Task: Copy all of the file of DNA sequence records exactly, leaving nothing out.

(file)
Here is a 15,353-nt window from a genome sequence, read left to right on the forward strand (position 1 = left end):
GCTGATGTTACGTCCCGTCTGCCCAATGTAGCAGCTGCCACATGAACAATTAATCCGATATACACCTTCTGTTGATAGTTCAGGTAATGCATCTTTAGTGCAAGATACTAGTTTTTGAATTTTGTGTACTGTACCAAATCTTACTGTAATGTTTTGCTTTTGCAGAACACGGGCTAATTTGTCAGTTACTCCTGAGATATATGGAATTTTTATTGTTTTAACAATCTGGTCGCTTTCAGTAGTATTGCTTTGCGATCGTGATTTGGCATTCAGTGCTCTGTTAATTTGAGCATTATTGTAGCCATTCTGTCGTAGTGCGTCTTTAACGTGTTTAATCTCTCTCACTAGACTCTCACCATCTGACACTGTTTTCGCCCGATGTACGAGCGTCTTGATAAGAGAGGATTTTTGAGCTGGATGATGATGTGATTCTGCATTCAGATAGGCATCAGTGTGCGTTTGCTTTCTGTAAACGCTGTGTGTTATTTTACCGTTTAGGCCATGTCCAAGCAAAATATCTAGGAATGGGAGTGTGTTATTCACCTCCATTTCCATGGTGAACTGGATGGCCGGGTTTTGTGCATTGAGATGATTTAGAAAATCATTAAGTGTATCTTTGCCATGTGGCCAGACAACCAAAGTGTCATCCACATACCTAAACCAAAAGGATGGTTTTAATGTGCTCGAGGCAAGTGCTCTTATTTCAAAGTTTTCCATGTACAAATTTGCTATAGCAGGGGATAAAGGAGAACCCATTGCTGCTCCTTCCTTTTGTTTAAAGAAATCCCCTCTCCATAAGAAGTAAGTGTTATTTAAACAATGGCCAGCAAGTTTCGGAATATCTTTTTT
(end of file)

Here is a 15,353-nt window from a genome sequence, read left to right on the forward strand (position 1 = left end):
GCTGATGTTACGTCCCGTCTGCCCAATGTAGCAGCTGCCACATGAACAATTAATCCGATATACACCTTCTGTTGATAGTTCAGGTAATGCATCTTTAGTGCAAGATACTAGTTTTTGAATTTTGTGTACTGTACCAAATCTTACTGTAATGTTTTGCTTTTGCAGAACACGGGCTAATTTGTCAGTTACTCCTGAGATATATGGAATTTTTATTGTTTTAACAATCTGGTCGCTTTCAGTAGTATTGCTTTGCGATCGTGATTTGGCATTCAGTGCTCTGTTAATTTGAGCATTATTGTAGCCATTCTGTCGTAGTGCGTCTTTAACGTGTTTAATCTCTCTCACTAGACTCTCACCATCTGACACTGTTTTCGCCCGATGTACGAGCGTCTTGATAAGAGAGGATTTTTGAGCTGGATGATGATGTGATTCTGCATTCAGATAGGCATCAGTGTGCGTTTGCTTTCTGTAAACGCTGTGTGTTATTTTACCGTTTAGGCCATGTCCAAGCAAAATATCTAGGAATGGGAGTGTGTTATTCACCTCCATTTCCATGGTGAACTGGATGGCCGGGTTTTGTGCATTGAGATGATTTAGAAAATCATTAAGTGTATCTTTGCCATGTGGCCAGACAACCAAAGTGTCATCCACATACCTAAACCAAAAGGATGGTTTTAATGTGCTCGAGGCAAGTGCTCTTATTTCAAAGTTTTCCATGTACAAATTTGCTATAGCAGGGGATAAAGGAGAACCCATTGCTGCTCCTTCCTTTTGTTTAAAGAAATCCCCTCTCCATAAGAAGTAAGTGTTATTTAAACAATGGCCAGCAAGTTTCGGAATATCTTTTTT